Project description:The epidemic spread of Zika virus (ZIKV), associated with devastating neurologic syndromes, has driven the development of multiple ZIKV vaccines candidates. An effective vaccine should induce ZIKV-specific T cell responses, which are shown to improve the establishment of humoral immunity and contribute to viral clearance. Here we investigated how previous immunization against Japanese encephalitis virus (JEV) and yellow fever virus (YFV) influences T cell responses elicited by a Zika purified-inactivated virus (ZPIV) vaccine. We demonstrate that three doses of ZPIV vaccine elicited robust CD4 T cell responses to ZIKV structural proteins, while ZIKV-specific CD4 T cells in pre-immunized individuals with JEV vaccine, but not YFV vaccine, were more durable and directed predominantly toward conserved epitopes, which elicited Th1 and Th2 cytokine production. In addition, T cell receptor repertoire analysis revealed preferential expansion of cross-reactive clonotypes between JEV and ZIKV, suggesting that pre-existing immunity against JEV may prime the establishment of stronger CD4 T cell responses to ZPIV vaccination. These CD4 T cell responses correlated with titers of ZIKV-neutralizing antibodies in the JEV pre-vaccinated group, but not in flavivirus-naïve or YFV pre-vaccinated individuals, suggesting a stronger contribution of CD4 T cells in the generation of neutralizing antibodies in the context of JEV-ZIKV cross-reactivity.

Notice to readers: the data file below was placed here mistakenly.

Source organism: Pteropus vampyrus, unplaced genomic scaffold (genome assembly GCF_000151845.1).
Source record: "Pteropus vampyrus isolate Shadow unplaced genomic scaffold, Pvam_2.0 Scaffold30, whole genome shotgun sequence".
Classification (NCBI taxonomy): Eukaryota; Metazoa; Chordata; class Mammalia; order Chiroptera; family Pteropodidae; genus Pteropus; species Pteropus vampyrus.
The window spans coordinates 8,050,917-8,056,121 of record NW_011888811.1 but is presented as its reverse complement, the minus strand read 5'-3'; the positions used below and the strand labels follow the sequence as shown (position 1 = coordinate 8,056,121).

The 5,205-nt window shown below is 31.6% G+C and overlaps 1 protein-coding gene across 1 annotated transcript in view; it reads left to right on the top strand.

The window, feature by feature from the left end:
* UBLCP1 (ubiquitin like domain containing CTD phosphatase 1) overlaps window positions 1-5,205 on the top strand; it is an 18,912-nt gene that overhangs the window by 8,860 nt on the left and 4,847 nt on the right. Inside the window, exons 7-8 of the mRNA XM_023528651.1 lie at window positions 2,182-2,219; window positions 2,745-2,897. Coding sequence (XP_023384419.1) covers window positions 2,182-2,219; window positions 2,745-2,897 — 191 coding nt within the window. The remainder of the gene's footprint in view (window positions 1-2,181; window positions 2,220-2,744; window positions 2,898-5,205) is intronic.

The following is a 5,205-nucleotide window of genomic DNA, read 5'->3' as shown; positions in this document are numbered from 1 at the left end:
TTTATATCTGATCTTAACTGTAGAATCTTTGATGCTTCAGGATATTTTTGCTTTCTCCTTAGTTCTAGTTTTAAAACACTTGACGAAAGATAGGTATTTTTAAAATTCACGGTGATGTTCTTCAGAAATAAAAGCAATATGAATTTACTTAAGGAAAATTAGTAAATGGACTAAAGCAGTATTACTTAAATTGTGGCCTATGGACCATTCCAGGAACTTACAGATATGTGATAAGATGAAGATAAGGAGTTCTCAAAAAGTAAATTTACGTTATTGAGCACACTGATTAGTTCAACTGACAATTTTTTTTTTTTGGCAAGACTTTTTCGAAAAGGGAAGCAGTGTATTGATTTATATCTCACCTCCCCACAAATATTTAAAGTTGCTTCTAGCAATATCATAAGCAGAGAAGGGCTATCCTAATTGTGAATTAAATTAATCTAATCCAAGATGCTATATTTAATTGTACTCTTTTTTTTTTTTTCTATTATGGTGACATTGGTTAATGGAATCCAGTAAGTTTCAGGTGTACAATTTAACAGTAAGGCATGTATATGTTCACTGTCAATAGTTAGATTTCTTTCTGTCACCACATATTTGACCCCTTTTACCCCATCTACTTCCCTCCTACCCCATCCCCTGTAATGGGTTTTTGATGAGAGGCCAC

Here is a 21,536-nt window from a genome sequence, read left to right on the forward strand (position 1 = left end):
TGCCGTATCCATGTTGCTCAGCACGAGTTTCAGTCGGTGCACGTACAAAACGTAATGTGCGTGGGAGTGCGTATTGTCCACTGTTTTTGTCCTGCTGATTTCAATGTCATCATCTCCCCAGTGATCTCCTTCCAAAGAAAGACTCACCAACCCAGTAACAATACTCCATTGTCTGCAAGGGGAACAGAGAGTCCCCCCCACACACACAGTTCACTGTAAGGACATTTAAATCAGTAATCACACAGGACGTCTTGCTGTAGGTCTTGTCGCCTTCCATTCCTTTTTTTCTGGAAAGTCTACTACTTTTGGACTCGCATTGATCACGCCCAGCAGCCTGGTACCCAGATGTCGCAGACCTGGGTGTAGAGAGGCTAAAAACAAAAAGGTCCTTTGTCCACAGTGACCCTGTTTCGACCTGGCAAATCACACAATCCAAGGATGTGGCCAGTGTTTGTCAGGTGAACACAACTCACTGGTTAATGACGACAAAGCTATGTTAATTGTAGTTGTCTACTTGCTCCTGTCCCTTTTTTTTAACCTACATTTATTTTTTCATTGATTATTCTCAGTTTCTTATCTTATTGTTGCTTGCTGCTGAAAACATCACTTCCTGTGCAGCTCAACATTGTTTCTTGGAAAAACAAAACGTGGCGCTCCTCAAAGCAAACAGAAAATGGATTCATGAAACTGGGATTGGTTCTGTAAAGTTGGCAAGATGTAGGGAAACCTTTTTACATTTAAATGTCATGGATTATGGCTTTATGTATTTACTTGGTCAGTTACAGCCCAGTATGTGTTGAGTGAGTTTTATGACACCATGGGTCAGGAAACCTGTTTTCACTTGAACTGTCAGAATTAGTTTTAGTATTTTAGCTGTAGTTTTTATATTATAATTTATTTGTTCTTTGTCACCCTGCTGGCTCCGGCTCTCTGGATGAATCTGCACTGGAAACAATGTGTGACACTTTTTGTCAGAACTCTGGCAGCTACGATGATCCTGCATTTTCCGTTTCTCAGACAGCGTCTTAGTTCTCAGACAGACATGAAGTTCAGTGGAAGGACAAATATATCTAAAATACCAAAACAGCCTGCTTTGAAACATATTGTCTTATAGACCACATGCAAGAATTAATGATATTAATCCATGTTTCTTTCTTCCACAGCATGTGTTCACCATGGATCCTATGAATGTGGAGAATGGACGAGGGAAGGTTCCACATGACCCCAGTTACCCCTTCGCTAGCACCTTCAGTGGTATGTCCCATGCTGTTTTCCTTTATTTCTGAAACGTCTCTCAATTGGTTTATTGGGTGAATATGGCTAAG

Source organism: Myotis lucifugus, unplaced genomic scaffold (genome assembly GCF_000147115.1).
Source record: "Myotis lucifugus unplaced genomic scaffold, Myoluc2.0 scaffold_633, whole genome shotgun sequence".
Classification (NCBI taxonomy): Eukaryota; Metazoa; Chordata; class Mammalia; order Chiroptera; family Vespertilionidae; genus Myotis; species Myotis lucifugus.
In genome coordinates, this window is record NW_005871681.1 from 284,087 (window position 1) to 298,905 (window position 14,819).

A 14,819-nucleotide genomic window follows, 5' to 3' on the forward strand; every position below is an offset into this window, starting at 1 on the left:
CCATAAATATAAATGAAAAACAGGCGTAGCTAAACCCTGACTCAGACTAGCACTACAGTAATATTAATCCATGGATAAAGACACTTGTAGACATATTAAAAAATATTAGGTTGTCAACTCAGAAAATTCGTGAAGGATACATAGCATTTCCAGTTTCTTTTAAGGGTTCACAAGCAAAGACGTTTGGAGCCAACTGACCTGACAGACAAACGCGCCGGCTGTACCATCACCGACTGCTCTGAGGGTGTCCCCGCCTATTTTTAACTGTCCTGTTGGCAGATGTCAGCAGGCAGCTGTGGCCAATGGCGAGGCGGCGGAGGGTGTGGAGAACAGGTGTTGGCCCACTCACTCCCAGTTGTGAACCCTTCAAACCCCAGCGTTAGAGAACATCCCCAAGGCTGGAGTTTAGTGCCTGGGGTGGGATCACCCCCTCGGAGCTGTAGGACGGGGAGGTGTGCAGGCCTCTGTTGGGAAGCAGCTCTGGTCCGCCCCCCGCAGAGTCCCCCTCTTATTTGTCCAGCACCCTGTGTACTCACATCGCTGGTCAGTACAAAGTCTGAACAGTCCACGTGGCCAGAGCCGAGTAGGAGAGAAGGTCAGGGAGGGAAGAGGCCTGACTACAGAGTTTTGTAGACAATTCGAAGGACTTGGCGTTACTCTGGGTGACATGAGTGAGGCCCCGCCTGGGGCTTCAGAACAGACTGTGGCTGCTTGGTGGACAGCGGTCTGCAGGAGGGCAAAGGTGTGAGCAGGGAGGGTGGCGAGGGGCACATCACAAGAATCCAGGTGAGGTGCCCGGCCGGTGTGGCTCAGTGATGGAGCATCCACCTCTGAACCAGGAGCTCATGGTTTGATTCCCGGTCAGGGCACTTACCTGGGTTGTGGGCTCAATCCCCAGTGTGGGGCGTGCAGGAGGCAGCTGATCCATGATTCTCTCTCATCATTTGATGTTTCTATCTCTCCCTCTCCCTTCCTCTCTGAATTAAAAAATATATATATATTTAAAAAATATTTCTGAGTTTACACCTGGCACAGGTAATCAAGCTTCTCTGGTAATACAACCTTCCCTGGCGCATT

Project description:How previous immunity influences immune memory recall and protection against related flaviviruses is largely unknown, yet encounter with multiple flaviviruses in a lifetime is increasingly likely. Using sequential challenges with dengue virus (DENV), yellow fever virus (YFV), and Japanese encephalitis virus (JEV), we induced cross-reactive cellular and humoral immunity among flaviviruses from differing serocomplexes. Antibodies against JEV enhanced DENV replication; however, JEV immunity was protective in vivo during secondary DENV1 infection, promoting rapid gains in antibody avidity. Mechanistically, JEV immunity activated dendritic cells and effector memory T cells, which developed a T follicular helper cell phenotype in draining lymph nodes upon secondary DENV1 infection. We identified cross-reactive epitopes that promote recall from a pool of flavivirus serocomplex cross-reactive memory CD4 T cells and confirmed that a similar serocomplex cross-reactive immunity occurs in humans. These results show that sequential immunizations for flaviviruses sharing CD4 epitopes should promote protection during a subsequent heterologous infection.